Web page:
The Amoris-Dubia Drama, of which I wrote early last week, is accelerating as Pope Francis “raises the stakes” in this showdown over allowing public adulterers to receive the sacraments. Steve Skojec of OnePeterFive reported the breaking news in question as follows:
“A letter from Pope Francis praising episcopal guidelines that would allow divorced and remarried Catholics to receive Holy Communion in some cases while living in a state of objective grave sin has now been added to the official acts of the Apostolic See, conferring official status on what was formerly considered by many to be merely private communication — and raising the stakes on the Amoris laetitia debate significantly.”
“El escrito es muy bueno y explícita cabalmente el sentido del capitulo VIII de Amoris laetitia. No hay otras interpretaciones.”
[Translation: “The document is very good and completely explains the meaning of chapter VIII of Amoris laetitia. There are no other interpretations.”]
Other Heterodox Guidelines Also Approved
Although it is tragic, this news should not come as much of a shock to those who have been following this drama over the past few years (remember, it began long before the publication of AL). The evidence that Francis supports reception of Holy Communion by public adulterers (at least in “certain cases”) is neatly presented in the Correctio filias (“filial correction”) made public in late September of this year. In the introductory section of the Correctio, the signatories list several examples of “words, deeds, and omissions” of the Pope that, together with certain passages of AL, “are serving to propagate heresies within the Church,” including his above-quoted letter to the bishops of Argentina. Other examples listed include the heterodox guidelines issued by the Pope’s own diocese of Rome in the fall of 2016 and his praise of similar guidelines issued by the Maltese bishops (published in L’Osservatore Romano, the official newspaper of the Holy See, no less!) in January of this year.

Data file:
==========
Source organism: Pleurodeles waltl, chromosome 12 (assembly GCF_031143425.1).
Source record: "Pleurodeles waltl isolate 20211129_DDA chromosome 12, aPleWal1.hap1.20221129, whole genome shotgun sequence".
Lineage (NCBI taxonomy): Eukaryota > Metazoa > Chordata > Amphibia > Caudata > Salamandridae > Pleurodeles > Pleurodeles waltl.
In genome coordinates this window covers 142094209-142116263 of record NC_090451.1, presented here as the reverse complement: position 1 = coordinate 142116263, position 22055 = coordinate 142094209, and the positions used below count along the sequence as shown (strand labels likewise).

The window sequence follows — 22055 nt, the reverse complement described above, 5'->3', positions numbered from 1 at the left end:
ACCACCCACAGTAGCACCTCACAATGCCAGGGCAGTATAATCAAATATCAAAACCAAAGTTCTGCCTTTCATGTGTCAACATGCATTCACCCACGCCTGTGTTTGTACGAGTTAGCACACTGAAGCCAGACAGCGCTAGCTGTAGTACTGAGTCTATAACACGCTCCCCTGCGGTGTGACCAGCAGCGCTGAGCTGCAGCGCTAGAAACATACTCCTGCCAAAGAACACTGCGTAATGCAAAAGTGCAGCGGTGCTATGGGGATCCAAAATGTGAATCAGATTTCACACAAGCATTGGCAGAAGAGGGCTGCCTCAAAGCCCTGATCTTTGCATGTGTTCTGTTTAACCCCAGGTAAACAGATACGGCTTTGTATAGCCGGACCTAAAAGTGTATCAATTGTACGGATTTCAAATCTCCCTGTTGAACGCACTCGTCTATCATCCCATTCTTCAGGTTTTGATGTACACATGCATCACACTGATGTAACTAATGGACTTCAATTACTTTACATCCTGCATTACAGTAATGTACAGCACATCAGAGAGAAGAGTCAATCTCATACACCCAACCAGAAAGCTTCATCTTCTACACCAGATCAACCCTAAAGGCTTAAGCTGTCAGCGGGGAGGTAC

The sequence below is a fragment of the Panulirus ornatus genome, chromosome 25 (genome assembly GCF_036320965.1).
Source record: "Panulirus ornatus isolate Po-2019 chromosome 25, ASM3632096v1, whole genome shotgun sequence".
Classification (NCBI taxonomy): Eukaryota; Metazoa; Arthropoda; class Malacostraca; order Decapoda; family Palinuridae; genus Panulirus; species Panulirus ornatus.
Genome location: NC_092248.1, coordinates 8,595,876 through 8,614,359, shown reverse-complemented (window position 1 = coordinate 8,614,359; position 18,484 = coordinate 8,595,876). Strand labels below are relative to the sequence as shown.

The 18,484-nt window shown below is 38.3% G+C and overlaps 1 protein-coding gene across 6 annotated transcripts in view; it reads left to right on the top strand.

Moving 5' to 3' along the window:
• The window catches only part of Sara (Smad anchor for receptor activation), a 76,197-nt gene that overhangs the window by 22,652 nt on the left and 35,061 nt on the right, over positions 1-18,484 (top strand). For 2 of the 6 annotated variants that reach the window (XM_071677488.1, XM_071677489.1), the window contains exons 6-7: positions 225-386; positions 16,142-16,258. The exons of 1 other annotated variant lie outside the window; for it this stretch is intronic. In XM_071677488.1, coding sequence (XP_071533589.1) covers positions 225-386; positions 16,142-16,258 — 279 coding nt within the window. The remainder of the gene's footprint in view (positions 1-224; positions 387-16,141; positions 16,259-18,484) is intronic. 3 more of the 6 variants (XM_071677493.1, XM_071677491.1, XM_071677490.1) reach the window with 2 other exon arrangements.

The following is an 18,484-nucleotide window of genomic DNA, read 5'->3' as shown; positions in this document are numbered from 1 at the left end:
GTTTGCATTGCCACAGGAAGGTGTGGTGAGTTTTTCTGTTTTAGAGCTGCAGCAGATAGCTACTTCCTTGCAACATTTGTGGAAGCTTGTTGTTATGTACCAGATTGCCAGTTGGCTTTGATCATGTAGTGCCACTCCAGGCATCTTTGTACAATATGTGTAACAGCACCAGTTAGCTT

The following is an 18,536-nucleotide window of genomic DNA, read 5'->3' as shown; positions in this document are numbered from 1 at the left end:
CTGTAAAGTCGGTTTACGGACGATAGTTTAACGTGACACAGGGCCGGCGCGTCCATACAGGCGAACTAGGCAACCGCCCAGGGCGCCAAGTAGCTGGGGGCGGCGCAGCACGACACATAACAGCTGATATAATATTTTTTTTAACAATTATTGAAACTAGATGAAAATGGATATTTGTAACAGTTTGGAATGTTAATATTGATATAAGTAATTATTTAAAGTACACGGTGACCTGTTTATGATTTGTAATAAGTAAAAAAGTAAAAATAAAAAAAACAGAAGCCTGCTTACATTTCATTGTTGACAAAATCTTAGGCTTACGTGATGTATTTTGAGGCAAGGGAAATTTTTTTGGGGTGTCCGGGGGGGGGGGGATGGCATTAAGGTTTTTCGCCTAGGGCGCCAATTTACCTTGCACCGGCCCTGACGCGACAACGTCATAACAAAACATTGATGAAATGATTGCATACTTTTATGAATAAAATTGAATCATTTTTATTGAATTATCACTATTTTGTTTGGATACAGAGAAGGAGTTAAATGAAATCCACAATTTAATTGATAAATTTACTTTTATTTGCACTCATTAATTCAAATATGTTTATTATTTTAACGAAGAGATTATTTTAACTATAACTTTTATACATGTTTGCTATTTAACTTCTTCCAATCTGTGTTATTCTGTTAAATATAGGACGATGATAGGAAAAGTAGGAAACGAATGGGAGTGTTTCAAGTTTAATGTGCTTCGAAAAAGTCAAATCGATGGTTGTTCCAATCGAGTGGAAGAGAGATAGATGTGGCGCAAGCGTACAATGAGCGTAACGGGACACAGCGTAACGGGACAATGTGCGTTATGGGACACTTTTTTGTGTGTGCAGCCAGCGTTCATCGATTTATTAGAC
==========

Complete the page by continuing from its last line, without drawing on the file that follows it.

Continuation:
Diabolic Detail Points to “Final Battle”
One striking detail in this story, which could easily escape notice, is the date on which Pope Francis’ letter appears in the Acta Apostolicae Sedis: October 7, 2016 (AAS Vol. 108, No. 10, pp. 1071-1074), the day on which the Church celebrates the Feast of Our Lady of the Rosary. The fact the Francis’ letter of approval for sacrilegious Communion was made official on October 7 should remind us of the testimony of Sister Lucia of Fatima, who told Fr. Agustín Fuentes in 1957: “Father, the devil is in the mood for engaging in a decisive battle against the Blessed Virgin.” Likewise, she wrote to the late Cardinal Carlo Caffarra: “the final battle between the Lord and the reign of satan will be about marriage and the family.”
Let us take heart, however, calling to mind Sister Lucia’s words of encouragement to Cardinal Caffarra that “Our Lady has already crushed his head,” as well as her affirmation to Fr. Agustin Fuentes that
“the Most Holy Virgin, in these last times in which we live, has given a new efficacy to the recitation of the Rosary. She has given this efficacy to such an extent that there is no problem, no matter how difficult it is, whether temporal or above all spiritual, in the personal life of each one of us, of our families, of the families of the world or of the religious communities, or even of the life of peoples and nations, that cannot be solved by the Rosary.”
Our Lady of the Rosary of Fatima, pray for us!